Ghana FA fret as CAF decides on Cape Coast stadium

Ghana FA fret as CAF decides on Cape Coast stadium

• VAR debuts in Nigeria March 29

It is not the best of times for top officials of the Ghana Football Association.

Yesterday, officials of the Confederation of African Football (CAF) took a final look at the state of Cape Coast Stadium to ascertain if it would be suitable to host the Qatar 2022 World Cup qualifier between the Black Stars and Super Eagles.

The CAF officials had visited the Baba Yara Stadium, Kumasi, for a similar inspection following viral reports that the Cape Coast Stadium was in bad shape.

Cape Coast Stadium hosted all of Ghana’s Cameroun 2022 Africa Cup of Nations qualifiers and their previous World Cup elimination matches. But the stadium, which was rated as Ghana’s current best venue by CAF, suffered a huge blow when the government hosted its March 6 Independence parade there, with students, workers and security horses trampling on the pitch.

Pictures of the damage to the pitch went viral shortly after the Independence celebrations, prompting CAF to raise concerns over its ability to host the game.

The Ghana Football Association and National Sports Authority in the country face a race against time to get the Cape Coast Stadium ready for their clash against Nigeria.

According to a Ghanaian journalist, Benedict Mensah, the Ghana sports authority has been working day and night to put the stadium back in shape and with less than 10 days to the game, they hope that all would be well for the game.

Mensah revealed that CAF officials also visited the Kumasi Stadium to check out its facilities with a view to moving the game there if Cape Coast Stadium fails to meet the standard required for a game of the World Cup magnitude.

“The Kumasi Stadium was recently refurbished for Asante Kotoko matches and so, it should be good to host the qualifier. However, with the level of work at the Cape Coast Stadium, I don’t think there will be need to move the match to another venue.”

On the reported move to take the game to Benin Republic, Mensah said that could only happen if CAF finds all the stadia in Ghana not good enough for international matches.

“Accra Stadium can host the game, but I think it will be the last resort. In any case, CAF will announce its decision either today (yesterday) or tomorrow morning.”

According to reports, the Baba Yara Stadium was not submitted to FIFA as a possible venue for the fixture, a move that should have been made by the dictates of the rules, 90 days before kickoff. Ghana may, however, enjoy FIFA’s discretion to approve the stadium for use but in the absence of a positive response from the football governing body, the Black Stars may be forced to choose to play their home World Cup leg among Cameroun, Benin and Morocco.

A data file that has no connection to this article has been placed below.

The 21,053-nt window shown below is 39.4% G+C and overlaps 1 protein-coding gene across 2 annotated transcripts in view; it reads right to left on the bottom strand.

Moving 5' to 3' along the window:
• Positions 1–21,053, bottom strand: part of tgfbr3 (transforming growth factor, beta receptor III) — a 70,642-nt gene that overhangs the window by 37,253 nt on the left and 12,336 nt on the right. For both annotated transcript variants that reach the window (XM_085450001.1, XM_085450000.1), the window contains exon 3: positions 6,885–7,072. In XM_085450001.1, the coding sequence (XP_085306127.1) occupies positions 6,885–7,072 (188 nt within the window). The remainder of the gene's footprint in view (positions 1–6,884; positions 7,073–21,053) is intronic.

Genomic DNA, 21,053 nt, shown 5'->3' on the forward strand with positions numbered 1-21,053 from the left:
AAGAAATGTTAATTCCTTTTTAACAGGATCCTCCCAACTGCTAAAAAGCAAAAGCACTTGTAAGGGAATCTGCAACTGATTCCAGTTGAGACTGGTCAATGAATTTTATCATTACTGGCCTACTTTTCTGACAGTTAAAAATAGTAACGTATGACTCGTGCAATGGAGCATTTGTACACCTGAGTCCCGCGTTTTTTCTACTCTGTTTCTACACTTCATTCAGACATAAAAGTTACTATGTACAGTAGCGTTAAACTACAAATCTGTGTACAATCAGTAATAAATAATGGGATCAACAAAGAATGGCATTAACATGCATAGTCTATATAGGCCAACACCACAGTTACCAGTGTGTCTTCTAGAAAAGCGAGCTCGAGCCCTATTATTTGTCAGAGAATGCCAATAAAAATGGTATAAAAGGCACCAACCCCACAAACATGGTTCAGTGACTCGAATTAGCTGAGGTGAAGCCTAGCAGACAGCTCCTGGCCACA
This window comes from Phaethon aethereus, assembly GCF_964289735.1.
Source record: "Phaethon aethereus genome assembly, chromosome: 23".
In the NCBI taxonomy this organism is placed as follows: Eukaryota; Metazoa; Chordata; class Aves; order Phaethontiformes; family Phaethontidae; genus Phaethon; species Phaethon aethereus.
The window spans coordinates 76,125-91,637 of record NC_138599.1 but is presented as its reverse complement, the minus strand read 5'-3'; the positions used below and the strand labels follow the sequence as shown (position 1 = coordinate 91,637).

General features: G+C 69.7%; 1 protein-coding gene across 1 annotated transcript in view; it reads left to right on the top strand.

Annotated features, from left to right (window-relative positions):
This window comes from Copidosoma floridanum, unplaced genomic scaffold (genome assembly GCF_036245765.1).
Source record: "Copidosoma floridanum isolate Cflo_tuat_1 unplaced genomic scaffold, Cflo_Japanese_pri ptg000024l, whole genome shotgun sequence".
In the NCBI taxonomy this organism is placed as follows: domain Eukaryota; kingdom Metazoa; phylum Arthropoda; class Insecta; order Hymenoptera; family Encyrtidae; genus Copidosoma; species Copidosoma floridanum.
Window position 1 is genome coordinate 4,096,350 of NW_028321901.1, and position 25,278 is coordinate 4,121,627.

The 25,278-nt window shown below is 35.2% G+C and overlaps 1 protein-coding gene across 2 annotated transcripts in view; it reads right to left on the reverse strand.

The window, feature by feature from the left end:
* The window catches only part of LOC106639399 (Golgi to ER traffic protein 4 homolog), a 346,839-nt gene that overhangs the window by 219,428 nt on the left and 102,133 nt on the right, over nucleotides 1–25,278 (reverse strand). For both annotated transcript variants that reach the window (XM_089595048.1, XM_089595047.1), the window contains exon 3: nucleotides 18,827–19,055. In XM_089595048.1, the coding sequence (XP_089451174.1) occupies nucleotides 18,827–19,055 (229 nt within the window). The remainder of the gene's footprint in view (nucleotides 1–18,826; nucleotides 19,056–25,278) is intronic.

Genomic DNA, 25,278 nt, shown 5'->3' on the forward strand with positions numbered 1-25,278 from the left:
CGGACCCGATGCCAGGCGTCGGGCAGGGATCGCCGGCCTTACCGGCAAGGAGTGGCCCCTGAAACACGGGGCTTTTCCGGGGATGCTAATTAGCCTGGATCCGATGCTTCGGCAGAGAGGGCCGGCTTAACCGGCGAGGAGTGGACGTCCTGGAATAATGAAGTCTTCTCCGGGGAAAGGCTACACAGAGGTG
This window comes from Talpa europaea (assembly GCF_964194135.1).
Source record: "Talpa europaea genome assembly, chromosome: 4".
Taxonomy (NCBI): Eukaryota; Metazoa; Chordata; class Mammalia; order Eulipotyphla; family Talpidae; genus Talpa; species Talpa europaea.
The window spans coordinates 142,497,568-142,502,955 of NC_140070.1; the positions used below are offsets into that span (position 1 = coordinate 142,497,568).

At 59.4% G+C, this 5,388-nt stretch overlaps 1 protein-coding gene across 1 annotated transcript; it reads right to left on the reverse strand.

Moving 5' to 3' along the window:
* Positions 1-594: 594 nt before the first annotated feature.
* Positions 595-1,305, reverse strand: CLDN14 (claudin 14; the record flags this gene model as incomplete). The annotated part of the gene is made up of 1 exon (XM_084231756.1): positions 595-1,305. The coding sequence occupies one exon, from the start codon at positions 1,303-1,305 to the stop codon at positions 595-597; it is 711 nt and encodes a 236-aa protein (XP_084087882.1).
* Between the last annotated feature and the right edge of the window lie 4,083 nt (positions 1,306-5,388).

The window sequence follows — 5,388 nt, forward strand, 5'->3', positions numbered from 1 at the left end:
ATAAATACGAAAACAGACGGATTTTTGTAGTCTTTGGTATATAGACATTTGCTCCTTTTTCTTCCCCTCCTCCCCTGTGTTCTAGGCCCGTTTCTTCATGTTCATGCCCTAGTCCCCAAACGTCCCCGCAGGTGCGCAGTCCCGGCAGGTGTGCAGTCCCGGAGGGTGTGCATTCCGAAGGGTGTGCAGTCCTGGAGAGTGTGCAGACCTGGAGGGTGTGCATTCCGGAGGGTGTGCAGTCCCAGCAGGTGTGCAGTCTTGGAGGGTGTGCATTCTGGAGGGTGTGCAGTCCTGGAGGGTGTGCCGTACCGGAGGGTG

Meanwhile, FIFA has effected minor changes in the list of match officials for this month’s FIFA World Cup Qatar 2022 playoff showdown between the Super Eagles of Nigeria and the Black Stars of Ghana.

Both accomplished arch-rivals tango in a two-leg fixture that will determine who picks one of Africa’s five slots at this year’s FIFA World Cup finals, first in Cape Coast on Friday, March 25 and then in Abuja on Tuesday, March 29.
 
In a fresh appointment sheet sent to the Nigeria Football Federation (NFF), Moroccans Rédouane Jiyed (referee), Lahsen Azgaou (assistant referee 1), Mostafa Akarkad (assistant referee 2) and Samir Guezzaz (fourth official) are retained for the first leg duel in Cape Coast, but Mandu Humphrey of Uganda has now replaced South African David Junse Van Vuuren as a security officer.

Bernie Raymond Blom from The Netherlands will be the VAR official, to be assisted by compatriot Rob Dieperink, while Athanse Nkubito from Rwanda will be the referee assessor. Gregorio Badupa from Guinea-Bissau will serve as match commissioner and Victor Lawrence Lual from South Sudan will be the general coordinator.
 
For the return leg in Abuja, FIFA has replaced former FIFA referee, Essam Abdelfattah Abdelhamid, who was to serve as referee assessor. His place will now be taken by Senegal’s Badara Diatta, another former FIFA referee.

Sadok Selmi (Tunisian; referee); Khalil Hassani (Tunisia; assistant referee 1); Attia Amsaaed (Libyan; assistant referee 2) and Haythem Guirat (Tunisian; fourth official) are retained, as well as Frenchmen Jérôme Brisard (VAR) and Willy Louis Delajod (assistant VAR); Prince Kai Saquee (Sierra Leonean; match commissioner) and Kabelo Bosilong (South African; general coordinator).

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